I get a lot of random ideas. When it comes to "problem solving," I've been told that I excel at lateral thinking. Sometimes these ideas are pretty crazy, sometimes they are fairly intelligent or creative (this is my own assessment). My blog has been a bit boring lately, so over the next few months, when I have time, I'm going to share a few of these ideas and let people reading here make their own opinions.

Today's idea came to me because I was thinking about the "Highway Of Tears." This is the name that some people use to refer to a section of highway in British Columbia, in particular, the section of the Yellowhead (Route 16) which runs from Prince Rupert to Prince George and eastward. Over the past decade, a number of women have disappeared from this highway - so far there are about ten documented cases which are assumed to relate to the highway, and of course, there may be more unreported cases. The theory is that someone is preying on hitch-hikers along that highway, targeting mostly women with Native backgrounds. However, one victim in particular (Nicole Hoar) raised the awareness surrounding this subject, at least for myself. Nicole was a tree-planter, and her disappearance brought national attention to the area. If you do a search on Google, you'll find more information about this situation.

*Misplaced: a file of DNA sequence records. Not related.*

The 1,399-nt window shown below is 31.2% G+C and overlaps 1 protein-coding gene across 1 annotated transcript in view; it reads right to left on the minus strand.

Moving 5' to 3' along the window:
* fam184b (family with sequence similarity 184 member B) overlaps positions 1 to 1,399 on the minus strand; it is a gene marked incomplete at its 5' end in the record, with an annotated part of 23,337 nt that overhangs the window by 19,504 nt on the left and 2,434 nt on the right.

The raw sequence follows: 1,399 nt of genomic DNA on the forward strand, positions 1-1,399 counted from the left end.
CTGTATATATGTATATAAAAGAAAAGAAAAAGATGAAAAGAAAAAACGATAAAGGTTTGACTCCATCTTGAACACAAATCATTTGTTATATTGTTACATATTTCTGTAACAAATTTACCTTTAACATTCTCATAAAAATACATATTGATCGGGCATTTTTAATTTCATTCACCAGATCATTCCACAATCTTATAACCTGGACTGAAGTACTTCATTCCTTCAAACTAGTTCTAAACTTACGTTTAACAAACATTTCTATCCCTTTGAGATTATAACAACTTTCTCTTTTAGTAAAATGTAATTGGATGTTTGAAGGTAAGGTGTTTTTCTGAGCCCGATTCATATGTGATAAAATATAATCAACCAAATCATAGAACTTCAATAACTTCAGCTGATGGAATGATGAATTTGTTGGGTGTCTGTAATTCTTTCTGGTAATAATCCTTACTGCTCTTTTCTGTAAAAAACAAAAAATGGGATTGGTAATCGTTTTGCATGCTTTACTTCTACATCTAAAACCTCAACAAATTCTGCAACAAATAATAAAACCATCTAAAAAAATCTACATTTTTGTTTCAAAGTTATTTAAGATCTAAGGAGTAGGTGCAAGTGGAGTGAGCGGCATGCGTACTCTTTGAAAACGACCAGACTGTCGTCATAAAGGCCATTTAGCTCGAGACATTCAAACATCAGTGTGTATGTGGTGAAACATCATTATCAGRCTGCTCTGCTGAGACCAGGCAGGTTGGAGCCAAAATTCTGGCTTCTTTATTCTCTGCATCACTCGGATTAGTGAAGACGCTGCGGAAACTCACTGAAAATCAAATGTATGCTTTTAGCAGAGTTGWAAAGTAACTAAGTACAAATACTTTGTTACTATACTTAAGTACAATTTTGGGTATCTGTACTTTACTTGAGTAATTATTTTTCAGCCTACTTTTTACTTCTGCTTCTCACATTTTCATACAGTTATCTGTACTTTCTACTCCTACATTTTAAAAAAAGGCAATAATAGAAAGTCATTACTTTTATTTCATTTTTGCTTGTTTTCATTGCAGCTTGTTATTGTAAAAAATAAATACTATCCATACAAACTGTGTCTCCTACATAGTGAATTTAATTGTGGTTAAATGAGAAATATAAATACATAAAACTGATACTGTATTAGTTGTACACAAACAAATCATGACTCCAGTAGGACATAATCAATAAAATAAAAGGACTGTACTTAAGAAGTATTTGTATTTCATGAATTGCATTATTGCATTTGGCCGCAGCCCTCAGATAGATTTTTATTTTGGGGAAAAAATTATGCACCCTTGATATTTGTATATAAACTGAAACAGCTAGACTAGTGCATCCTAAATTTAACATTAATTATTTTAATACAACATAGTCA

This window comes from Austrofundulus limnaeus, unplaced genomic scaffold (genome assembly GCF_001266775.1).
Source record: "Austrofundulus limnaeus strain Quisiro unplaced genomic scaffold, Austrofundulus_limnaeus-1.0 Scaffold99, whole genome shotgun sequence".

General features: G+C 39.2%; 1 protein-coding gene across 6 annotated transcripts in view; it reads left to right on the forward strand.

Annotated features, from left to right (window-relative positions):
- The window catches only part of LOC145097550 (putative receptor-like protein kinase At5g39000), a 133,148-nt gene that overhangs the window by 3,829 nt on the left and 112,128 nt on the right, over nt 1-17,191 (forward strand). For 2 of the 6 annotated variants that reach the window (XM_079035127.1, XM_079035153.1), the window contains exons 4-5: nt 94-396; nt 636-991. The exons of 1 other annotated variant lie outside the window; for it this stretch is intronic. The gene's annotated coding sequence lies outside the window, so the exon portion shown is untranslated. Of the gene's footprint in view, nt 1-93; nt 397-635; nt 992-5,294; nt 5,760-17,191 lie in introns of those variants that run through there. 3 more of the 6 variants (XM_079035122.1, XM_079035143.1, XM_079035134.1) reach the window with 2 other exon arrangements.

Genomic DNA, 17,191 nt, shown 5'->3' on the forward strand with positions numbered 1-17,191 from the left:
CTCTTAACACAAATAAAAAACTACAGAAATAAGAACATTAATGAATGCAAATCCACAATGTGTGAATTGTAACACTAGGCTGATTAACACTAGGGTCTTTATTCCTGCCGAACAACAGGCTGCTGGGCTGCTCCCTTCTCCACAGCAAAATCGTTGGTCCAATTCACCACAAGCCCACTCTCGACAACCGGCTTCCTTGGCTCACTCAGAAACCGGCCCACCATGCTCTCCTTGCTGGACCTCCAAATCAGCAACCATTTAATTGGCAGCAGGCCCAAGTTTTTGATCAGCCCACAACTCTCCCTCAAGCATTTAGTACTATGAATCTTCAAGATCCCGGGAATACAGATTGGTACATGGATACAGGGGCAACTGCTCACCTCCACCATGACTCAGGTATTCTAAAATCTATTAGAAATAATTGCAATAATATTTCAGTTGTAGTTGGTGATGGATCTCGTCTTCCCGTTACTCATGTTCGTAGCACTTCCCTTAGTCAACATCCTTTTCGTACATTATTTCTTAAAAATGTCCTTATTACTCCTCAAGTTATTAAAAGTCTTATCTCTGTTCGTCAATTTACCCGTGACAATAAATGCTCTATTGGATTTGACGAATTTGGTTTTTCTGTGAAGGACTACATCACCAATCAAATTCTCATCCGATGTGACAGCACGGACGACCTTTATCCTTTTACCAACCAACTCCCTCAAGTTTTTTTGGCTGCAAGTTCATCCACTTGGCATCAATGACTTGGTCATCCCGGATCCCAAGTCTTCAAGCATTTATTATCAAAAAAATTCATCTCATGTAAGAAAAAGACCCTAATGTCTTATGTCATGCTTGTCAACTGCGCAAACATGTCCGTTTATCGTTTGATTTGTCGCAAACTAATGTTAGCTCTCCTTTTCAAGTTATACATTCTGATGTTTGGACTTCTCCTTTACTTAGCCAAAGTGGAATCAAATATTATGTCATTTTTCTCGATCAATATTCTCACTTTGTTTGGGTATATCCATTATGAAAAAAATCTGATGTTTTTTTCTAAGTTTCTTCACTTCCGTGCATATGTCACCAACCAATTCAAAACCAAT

Hitch-hiking is a fairly common practice for some people. It's an inexpensive way to get from place to place for people on a low budget, and you can meet some interesting people when doing it. I used to hitch-hike regularly between university and home before I got a car, and I also did it fairly often the first several years that I was tree-planting, when I had to deliver vehicles to a different town or city and then return to Prince George. However, in the past few decades, I think it has become less common, as people become aware of the danger of getting picked up by a psychopath. Who knows, it's probably safer than some other things that people do regularly, but "safer" doesn't mean "safe."